India’s industrial production unexpectedly rose at the fastest pace in seven months in January, weathering the highest interest rates since 2008 and weaker global growth.
Output (INPIINDY) at factories, utilities and mines advanced 6.8 percent from a year earlier, after a revised 2.5 percent climb in December, the Central Statistical Office said in a statement in New Delhi today. The figure exceeded all 26 estimates in a Bloomberg News survey.
A history of swings in the data may prevent the report from easing concern that the cost of credit and the impact of Europe’s debt crisis are dimming India’s economic outlook. The central bank, which lowered lenders’ reserve requirements last week and reviews rates on March 15, has signaled readiness to join nations from Brazil to the Philippines in cutting borrowing costs as expansion slows and inflation eases.
“The production figures are very volatile and I wouldn’t give too much weight to this number,” said Madan Sabnavis, chief economist at Credit Analysis & Research Ltd. in Mumbai. “The overall growth trend still remains weak. The Reserve Bank of India will wait until April to take any action on rates, and by then it will have more information on the budget deficit and inflation.”
The rupee weakened 0.3 percent to 49.9831 per dollar at the 5:00 p.m. close in Mumbai. It has rebounded 6.2 percent so far in 2012 after sliding 16 percent last year, the worst fall in Asia. The BSE India Sensitive Index (SENSEX) rose 0.5 percent. The yield on the 8.79 percent note due November 2021 rose one basis point, or 0.01 percentage point, to 8.3 percent.
A government forecast of 6.9 percent gross domestic product growth in the year through March, the slowest since 2009, policy gridlock and fiscal and trade deficits have fanned concern that the outlook for Asia’s third-largest economy is deteriorating.
Finance Minister Pranab Mukherjee presents the budget for the next fiscal year the day after the Reserve Bank assesses rates. The central bank has signaled that steps to tackle price pressures by paring the budget gap can boost its scope to cut borrowing costs.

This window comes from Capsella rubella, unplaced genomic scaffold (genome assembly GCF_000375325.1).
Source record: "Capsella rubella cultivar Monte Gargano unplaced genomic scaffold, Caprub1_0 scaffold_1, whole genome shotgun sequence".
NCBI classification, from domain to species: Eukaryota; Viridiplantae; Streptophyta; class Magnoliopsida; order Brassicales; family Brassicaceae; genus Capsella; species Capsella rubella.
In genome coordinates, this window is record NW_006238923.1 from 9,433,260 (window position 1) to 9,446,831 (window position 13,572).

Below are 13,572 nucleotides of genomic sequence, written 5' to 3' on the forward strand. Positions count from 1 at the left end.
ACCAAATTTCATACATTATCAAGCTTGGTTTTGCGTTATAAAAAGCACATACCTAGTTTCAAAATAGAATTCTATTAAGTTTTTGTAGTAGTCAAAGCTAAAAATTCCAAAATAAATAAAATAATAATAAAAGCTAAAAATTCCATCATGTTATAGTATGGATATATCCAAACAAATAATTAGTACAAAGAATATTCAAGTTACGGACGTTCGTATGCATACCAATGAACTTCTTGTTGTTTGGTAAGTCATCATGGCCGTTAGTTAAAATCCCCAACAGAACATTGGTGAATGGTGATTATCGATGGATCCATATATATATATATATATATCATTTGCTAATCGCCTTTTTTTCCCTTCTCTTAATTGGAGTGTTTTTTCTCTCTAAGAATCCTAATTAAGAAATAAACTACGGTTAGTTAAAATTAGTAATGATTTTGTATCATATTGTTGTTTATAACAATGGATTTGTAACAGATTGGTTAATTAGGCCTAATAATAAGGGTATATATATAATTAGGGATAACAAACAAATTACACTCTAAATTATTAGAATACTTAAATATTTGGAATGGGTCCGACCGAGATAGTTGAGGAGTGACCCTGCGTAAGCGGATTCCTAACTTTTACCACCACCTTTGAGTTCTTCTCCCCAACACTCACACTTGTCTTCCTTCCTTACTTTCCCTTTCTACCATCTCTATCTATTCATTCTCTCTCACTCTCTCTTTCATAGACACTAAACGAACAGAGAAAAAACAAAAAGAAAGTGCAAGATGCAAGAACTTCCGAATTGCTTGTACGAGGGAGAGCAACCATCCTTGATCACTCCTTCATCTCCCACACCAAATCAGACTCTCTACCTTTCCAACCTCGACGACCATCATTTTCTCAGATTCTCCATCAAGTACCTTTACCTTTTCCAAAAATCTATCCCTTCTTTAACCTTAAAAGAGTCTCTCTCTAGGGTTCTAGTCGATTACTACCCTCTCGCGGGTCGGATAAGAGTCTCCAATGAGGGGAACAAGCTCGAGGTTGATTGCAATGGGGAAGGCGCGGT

India’s gross domestic product rose 6.1 percent last quarter from a year earlier, the slowest pace in more than two years. It climbed 8.4 percent in the last fiscal year.
The Reserve Bank raised its repurchase rate by a record 3.75 percentage points from March 2010 to October 2011, to 8.5 percent, to restrain the cost of living.
Inflation held at close to the lowest level in 26 months in February, with the wholesale-price index gaining 6.7 percent from a year earlier, according to a Bloomberg survey.
That would still be the fastest pace in the so-called BRIC group of economies that also includes Brazil, Russia and China. This year’s 17 percent climb in the price of Brent crude oil, the benchmark for almost all of India’s imports, threatens to spur price rises.
“Growth is slowing and at the same time there are fresh risks to inflation from rising crude oil prices,” said Radhika Rao, an economist at Forecast Pte in Singapore.
Tata Steel Ltd., India’s biggest producer of the alloy, increased prices for the second consecutive month in March as demand for steel climbed on prospects for interest-rate cuts.
Manufacturing gained 8.5 percent in January from a year earlier after a 2.6 percent advance in December, today’s report showed. Electricity output rose 3.2 percent. Mining fell 2.7 percent.
The Reserve Bank reduced the amount of deposits lenders need to set aside as reserves on March 9, to 4.75 percent from 5.5 percent. The bank last reduced the ratio on Jan. 24, by 0.5 percentage point.
Indian officials are under pressure to revive growth, with Prime Minister Manmohan Singh trying to preserve an economic turnaround that began in the 1990s.
Singh’s ruling Congress party was routed in regional elections last week. President Pratibha Devisingh Patil told parliament today that the government remains confident it will soon raise economic growth to 8 percent to 9 percent.
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